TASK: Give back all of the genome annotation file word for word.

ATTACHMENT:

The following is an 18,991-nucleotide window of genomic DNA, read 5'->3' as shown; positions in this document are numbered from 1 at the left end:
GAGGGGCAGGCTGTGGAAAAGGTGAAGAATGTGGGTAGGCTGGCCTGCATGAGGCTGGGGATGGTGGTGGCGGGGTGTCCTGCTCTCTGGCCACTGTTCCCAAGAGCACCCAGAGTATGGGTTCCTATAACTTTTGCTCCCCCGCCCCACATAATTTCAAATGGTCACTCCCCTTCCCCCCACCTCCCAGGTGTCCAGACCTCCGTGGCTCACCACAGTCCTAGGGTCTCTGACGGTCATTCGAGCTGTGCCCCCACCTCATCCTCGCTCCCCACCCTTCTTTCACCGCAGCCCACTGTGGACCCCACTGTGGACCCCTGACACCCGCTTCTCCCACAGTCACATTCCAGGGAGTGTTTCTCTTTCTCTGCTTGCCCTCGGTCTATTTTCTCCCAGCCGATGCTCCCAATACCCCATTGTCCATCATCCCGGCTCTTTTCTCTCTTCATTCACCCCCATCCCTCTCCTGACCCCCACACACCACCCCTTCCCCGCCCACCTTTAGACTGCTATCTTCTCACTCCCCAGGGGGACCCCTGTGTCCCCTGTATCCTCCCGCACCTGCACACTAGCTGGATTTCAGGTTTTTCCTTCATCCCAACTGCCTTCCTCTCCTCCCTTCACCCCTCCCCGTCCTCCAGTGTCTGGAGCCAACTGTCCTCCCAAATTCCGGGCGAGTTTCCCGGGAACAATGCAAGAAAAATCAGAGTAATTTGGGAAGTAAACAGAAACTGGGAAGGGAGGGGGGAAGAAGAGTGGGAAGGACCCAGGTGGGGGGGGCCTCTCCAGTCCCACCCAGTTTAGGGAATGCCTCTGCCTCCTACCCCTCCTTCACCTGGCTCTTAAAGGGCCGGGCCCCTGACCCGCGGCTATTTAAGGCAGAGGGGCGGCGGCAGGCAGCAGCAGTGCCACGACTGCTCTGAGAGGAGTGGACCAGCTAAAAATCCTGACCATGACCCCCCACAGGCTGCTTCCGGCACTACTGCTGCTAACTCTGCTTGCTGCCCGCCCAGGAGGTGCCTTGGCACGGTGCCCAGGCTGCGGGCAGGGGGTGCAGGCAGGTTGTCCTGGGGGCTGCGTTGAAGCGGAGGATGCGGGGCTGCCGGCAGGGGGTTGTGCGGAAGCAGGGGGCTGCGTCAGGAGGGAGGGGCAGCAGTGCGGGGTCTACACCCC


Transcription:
The following is an 18,991-nucleotide window of genomic DNA, read 5'->3' as shown; positions in this document are numbered from 1 at the left end:
GAGGGGCAGGCTGTGGAAAAGGTGAAGAATGTGGGTAGGCTGGCCTGCATGAGGCTGGGGATGGTGGTGGCGGGGTGTCCTGCTCTCTGGCCACTGTTCCCAAGAGCACCCAGAGTATGGGTTCCTATAACTTTTGCTCCCCCGCCCCACATAATTTCAAATGGTCACTCCCCTTCCCCCCACCTCCCAGGTGTCCAGACCTCCGTGGCTCACCACAGTCCTAGGGTCTCTGACGGTCATTCGAGCTGTGCCCCCACCTCATCCTCGCTCCCCACCCTTCTTTCACCGCAGCCCACTGTGGACCCCACTGTGGACCCCTGACACCCGCTTCTCCCACAGTCACATTCCAGGGAGTGTTTCTCTTTCTCTGCTTGCCCTCGGTCTATTTTCTCCCAGCCGATGCTCCCAATACCCCATTGTCCATCATCCCGGCTCTTTTCTCTCTTCATTCACCCCCATCCCTCTCCTGACCCCCACACACCACCCCTTCCCCGCCCACCTTTAGACTGCTATCTTCTCACTCCCCAGGGGGACCCCTGTGTCCCCTGTATCCTCCCGCACCTGCACACTAGCTGGATTTCAGGTTTTTCCTTCATCCCAACTGCCTTCCTCTCCTCCCTTCACCCCTCCCCGTCCTCCAGTGTCTGGAGCCAACTGTCCTCCCAAATTCCGGGCGAGTTTCCCGGGAACAATGCAAGAAAAATCAGAGTAATTTGGGAAGTAAACAGAAACTGGGAAGGGAGGGGGGAAGAAGAGTGGGAAGGACCCAGGTGGGGGGGGCCTCTCCAGTCCCACCCAGTTTAGGGAATGCCTCTGCCTCCTACCCCTCCTTCACCTGGCTCTTAAAGGGCCGGGCCCCTGACCCGCGGCTATTTAAGGCAGAGGGGCGGCGGCAGGCAGCAGCAGTGCCACGACTGCTCTGAGAGGAGTGGACCAGCTAAAAATCCTGACCATGACCCCCCACAGGCTGCTTCCGGCACTACTGCTGCTAACTCTGCTTGCTGCCCGCCCAGGAGGTGCCTTGGCACGGTGCCCAGGCTGCGGGCAGGGGGTGCAGGCAGGTTGTCCTGGGGGCTGCGTTGAAGCGGAGGATGCGGGGCTGCCGGCAGGGGGTTGTGCGGAAGCAGGGGGCTGCGTCAGGAGGGAGGGGCAGCAGTGCGGGGTCTACACCCC